Two Willetton Senior High School teachers with eyes on the sky, are defying the odds and proving to experts that innovation can overcome daunting obstacles.
Lance Taylor, head of the science learning area and Darren Hamley, coordinator of the school’s gifted and talented program, have joined forces in major astronomy projects that sit comfortably alongside the most innovative projects in South Korea, Norway or Scotland that are world leaders in science for schools.
Taylor has represented Australia at the International NASA Space Camp at Huntsville, Alabama, in the USA, and coordinated visits by students from two schools to the US base and Rocket Centre, connected to the Marshall Space Flight Centre where astronauts train.
He has lectured for almost three decades at Curtin University in WA on Planetary Science and is delighted that some of his former students who attended NASA’s Space Camp in the USA later enrolled in his course at university.
Taylor’s motivation for taking students to NASA was to have them reflect on the extraordinary career possibilities offered in science, while Hamley created lunchtime clubs that included astronomy, to motivate and challenge gifted and talented children.
Meanwhile, educators from around the globe are also delving into space science.
Last year, 40 physicist-educators from across the world met at the Gravity Discovery Centre in Western Australia, to explore how school science can be re-configured to improve the study of astronomy.
David Blair, director of the Australian International Gravitational Research Centre, University of WA, criticised the “obsolete nature” of the science curriculum’s study of the universe.
Writing for The Conversation, December 2016, he claimed it was one of the factors that led South Korea to outperform Australia in the world rankings of mathematics and science education.
Hamley does not claim to have formal qualifications in astronomy but a burning passion for it, and a willingness to take the curriculum to new levels.
Last year, his students won the Science Teachers Association of WA (STAWA) Talent Search prize for the originality and scope in studying and photographing key elements associated with left and right-handedness of galaxies.
“They studied hundreds of galaxies and the sample size of the research, along with their conclusions, were scientifically significant,” Hamley says.
Students at the school got permission to operate Australia’s iconic CSIRO Parkes Observatory 64-metre radio telescope, nicknamed ‘the Dish’, through the internet.
They used the telescope to undertake a world-class study of radio wave pulses from pulsars as they rapidly spun in space and calculated the distance of pulsars from earth to 0.5 per cent of the accepted value.
Taylor’s students’ visits to NASA gave them an opportunity to fly a simulated space shuttle, learn how space missions are controlled and the history of rocket science.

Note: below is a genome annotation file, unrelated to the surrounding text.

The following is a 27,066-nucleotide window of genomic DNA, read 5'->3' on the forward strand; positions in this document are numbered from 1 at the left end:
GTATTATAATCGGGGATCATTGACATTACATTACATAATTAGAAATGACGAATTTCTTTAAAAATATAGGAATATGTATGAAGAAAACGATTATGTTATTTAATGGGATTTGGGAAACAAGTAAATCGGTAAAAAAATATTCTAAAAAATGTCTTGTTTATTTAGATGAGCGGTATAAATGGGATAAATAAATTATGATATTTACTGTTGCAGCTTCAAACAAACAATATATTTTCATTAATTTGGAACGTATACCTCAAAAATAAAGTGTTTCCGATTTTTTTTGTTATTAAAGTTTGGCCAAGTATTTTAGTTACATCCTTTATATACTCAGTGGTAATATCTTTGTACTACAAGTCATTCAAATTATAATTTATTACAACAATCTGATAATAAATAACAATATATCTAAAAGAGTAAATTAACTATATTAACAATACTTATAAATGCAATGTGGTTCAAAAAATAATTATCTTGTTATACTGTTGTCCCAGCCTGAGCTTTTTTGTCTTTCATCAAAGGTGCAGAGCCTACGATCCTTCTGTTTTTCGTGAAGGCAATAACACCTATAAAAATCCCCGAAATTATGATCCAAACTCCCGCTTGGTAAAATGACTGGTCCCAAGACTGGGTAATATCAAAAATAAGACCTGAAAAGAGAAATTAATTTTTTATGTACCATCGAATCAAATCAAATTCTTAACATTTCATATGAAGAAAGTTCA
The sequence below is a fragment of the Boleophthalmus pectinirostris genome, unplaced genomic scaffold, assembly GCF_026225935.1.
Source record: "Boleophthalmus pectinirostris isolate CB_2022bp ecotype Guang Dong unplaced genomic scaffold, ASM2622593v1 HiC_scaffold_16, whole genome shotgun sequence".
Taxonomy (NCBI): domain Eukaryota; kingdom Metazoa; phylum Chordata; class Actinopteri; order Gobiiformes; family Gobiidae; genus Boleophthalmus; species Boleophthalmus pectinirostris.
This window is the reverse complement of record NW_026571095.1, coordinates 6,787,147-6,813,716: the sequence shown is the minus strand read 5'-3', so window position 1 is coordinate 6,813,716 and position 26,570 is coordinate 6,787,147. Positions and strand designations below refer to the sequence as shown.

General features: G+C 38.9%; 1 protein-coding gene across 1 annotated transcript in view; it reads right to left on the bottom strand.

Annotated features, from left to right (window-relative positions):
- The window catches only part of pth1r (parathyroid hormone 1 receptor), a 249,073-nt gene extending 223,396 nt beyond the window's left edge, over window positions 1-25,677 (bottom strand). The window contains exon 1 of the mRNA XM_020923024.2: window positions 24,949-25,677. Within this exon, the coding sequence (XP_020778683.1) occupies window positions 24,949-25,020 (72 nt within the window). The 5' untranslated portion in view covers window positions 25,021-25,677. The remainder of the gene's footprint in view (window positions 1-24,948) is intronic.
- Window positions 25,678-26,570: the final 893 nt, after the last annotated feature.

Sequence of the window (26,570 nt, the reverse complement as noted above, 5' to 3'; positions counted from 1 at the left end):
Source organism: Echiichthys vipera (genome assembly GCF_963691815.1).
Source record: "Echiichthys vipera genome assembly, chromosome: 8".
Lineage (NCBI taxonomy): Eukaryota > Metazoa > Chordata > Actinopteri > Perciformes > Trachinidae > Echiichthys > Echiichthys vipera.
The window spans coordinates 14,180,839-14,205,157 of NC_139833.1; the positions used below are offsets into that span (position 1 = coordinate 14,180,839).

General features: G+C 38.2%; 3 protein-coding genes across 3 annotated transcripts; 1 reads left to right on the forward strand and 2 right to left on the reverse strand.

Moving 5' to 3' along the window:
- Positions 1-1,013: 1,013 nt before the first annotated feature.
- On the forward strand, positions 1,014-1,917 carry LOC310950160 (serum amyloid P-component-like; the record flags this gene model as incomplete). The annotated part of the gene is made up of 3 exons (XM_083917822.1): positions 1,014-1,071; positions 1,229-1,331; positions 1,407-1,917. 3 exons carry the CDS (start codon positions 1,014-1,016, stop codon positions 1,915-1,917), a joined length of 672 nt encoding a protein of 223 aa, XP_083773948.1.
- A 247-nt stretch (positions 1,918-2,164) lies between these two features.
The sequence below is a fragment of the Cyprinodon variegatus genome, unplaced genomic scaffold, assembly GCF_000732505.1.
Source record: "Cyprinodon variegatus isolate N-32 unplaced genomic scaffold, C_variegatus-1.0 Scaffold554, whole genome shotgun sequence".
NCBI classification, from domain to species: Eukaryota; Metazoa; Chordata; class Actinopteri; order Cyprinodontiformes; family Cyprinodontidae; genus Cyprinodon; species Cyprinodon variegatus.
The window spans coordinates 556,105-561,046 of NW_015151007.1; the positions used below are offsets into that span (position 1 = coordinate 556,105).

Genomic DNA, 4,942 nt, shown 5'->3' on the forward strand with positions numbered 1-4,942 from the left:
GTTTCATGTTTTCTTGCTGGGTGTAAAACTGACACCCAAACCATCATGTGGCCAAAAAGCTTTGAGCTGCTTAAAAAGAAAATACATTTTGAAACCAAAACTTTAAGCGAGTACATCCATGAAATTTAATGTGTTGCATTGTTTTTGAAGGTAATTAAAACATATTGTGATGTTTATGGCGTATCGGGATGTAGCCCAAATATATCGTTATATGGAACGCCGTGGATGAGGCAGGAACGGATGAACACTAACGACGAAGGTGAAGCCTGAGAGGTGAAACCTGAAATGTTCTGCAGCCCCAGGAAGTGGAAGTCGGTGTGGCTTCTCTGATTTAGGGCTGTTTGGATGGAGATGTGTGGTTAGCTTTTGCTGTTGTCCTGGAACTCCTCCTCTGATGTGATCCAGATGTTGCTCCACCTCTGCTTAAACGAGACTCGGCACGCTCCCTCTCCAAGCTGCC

A highlight was meeting George von Tiesenhausen, born 1914, a retired German-American rocket scientist, who is credited with the first complete design of the Lunar Roving Vehicle.
Von Tiesenhausen, in 2007, was one of the inductees into the USA Space Hall of Fame, and in 2011, was presented with the US Space and Rocket Centre’s Lifetime Achievement Award for education by Neil Armstrong.
Hamley created a purpose-built solar telescope so students could study the sun that is now used by hundreds of students.
He purchased a 44.7 centimetre Newtonian telescope that Hamley said was possibly the biggest one in Australian schools and is popular with amateur telescope users.
Hamley inspired astronomy club students to form “friendship groups”, that use a rotational system in meeting after school or on the weekend at a student’s home to pursue their investigations.
Students can remotely control either of the two SPIRIT robotic telescopes in real time at the University of WA to take images of distant astronomical objects.
Astronomy is perhaps one of the few areas left in science where amateurs can use a robotic telescope to make new discoveries in research and celebrate genuine scientific contributions.
Taylor and Hamley are excited by the school’s new $250 000 robotic telescope to be installed later this year, that will boost interest in astronomy research, taking it to new heights.
It is to be housed in an observatory on the roof of the new science building and will be programmed to take photographs at night using artificial intelligence and automatic scheduling so that staff and students can study the results the next day.
Taylor and Hamley see a bright future for students’ potential careers with the Square Kilometre Array (SKA) multi radio telescope two-phase project to be built in Western Australia and South Africa, with construction commencing in 2018.
The core site is located at the Murchison Radio-astronomy Observatory at Mileura Station near Boolardy in WA, 315 kilometres north-east of Geraldton.
David Luchetti, SKA’s project director, described the multi-million dollar transformative project as a “major scientific breakthrough” and it is certain to open new job opportunities for students in WA studying astronomy.
Next generation science in schools looks bright with projects like the Victoria Space Science Education Centre (VSSEC) established by the Victorian Government in the grounds of Strathmore secondary college, offering high quality space programs like Mission to Mars.
Only one girl is enrolled in the astronomy program at present, but Taylor and Hamley say the new robotics telescope should create exciting opportunities to address the gender imbalance.
It seems passion and purpose make productive partners.